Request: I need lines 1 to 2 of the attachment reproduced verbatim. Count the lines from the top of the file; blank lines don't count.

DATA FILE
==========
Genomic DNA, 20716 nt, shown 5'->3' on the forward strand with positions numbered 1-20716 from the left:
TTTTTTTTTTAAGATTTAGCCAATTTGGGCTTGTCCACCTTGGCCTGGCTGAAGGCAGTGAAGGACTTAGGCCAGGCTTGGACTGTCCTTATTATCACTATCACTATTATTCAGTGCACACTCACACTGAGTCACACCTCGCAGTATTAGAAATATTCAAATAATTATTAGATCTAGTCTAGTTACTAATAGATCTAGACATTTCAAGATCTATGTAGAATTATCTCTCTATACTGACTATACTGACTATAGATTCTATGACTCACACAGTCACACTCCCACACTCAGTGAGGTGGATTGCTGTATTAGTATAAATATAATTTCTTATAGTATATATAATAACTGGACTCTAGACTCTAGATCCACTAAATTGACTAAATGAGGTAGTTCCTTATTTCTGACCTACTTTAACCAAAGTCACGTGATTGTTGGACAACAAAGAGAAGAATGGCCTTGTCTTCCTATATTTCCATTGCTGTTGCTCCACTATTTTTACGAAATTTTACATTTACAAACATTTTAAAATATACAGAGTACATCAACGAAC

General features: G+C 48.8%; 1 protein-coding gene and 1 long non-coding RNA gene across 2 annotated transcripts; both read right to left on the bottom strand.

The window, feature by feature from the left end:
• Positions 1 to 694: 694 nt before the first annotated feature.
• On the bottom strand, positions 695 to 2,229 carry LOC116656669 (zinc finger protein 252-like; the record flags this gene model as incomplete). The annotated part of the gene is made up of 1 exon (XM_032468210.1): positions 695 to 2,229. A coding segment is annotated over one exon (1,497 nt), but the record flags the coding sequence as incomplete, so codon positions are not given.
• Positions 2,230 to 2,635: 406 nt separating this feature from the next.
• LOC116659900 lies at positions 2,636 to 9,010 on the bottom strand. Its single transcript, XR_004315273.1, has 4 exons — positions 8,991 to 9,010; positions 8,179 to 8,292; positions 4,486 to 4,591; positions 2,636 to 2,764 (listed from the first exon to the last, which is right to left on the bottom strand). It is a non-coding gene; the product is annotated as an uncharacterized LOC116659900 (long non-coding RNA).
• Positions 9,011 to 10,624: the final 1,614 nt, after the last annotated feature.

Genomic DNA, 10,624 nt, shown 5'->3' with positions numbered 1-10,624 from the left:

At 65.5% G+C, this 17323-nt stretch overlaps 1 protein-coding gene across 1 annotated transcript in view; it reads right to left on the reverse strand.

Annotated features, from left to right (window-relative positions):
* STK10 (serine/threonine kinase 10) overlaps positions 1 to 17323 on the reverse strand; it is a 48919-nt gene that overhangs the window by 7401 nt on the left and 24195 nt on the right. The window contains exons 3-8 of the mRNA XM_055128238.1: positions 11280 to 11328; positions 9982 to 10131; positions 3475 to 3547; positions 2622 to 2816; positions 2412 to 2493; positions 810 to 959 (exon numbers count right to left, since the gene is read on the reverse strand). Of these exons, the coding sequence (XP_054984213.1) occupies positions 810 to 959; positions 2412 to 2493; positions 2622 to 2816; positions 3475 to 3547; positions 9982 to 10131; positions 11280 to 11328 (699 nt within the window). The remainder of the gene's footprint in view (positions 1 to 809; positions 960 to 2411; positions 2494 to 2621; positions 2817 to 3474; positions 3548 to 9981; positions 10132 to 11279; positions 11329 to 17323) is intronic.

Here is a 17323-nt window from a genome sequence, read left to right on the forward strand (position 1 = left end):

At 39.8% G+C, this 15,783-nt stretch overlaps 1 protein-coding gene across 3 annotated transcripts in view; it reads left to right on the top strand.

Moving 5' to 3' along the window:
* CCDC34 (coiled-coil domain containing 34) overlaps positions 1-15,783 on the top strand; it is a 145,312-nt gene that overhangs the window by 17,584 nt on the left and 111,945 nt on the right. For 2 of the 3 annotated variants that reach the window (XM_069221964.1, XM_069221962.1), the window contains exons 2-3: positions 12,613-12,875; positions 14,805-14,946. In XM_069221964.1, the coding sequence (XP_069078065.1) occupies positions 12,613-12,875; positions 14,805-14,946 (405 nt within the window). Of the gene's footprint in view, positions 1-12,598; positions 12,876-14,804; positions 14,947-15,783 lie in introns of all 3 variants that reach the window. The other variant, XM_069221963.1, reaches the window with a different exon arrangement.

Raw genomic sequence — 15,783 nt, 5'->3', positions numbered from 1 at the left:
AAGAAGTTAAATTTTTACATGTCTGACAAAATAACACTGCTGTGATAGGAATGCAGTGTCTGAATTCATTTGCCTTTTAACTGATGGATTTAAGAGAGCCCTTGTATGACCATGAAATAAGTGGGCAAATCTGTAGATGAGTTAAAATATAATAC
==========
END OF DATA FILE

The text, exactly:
Genomic DNA, 20716 nt, shown 5'->3' on the forward strand with positions numbered 1-20716 from the left:
TTTTTTTTTTAAGATTTAGCCAATTTGGGCTTGTCCACCTTGGCCTGGCTGAAGGCAGTGAAGGACTTAGGCCAGGCTTGGACTGTCCTTATTATCACTATCACTATTATTCAGTGCACACTCACACTGAGTCACACCTCGCAGTATTAGAAATATTCAAATAATTATTAGATCTAGTCTAGTTACTAATAGATCTAGACATTTCAAGATCTATGTAGAATTATCTCTCTATACTGACTATACTGACTATAGATTCTATGACTCACACAGTCACACTCCCACACTCAGTGAGGTGGATTGCTGTATTAGTATAAATATAATTTCTTATAGTATATATAATAACTGGACTCTAGACTCTAGATCCACTAAATTGACTAAATGAGGTAGTTCCTTATTTCTGACCTACTTTAACCAAAGTCACGTGATTGTTGGACAACAAAGAGAAGAATGGCCTTGTCTTCCTATATTTCCATTGCTGTTGCTCCACTATTTTTACGAAATTTTACATTTACAAACATTTTAAAATATACAGAGTACATCAACGAAC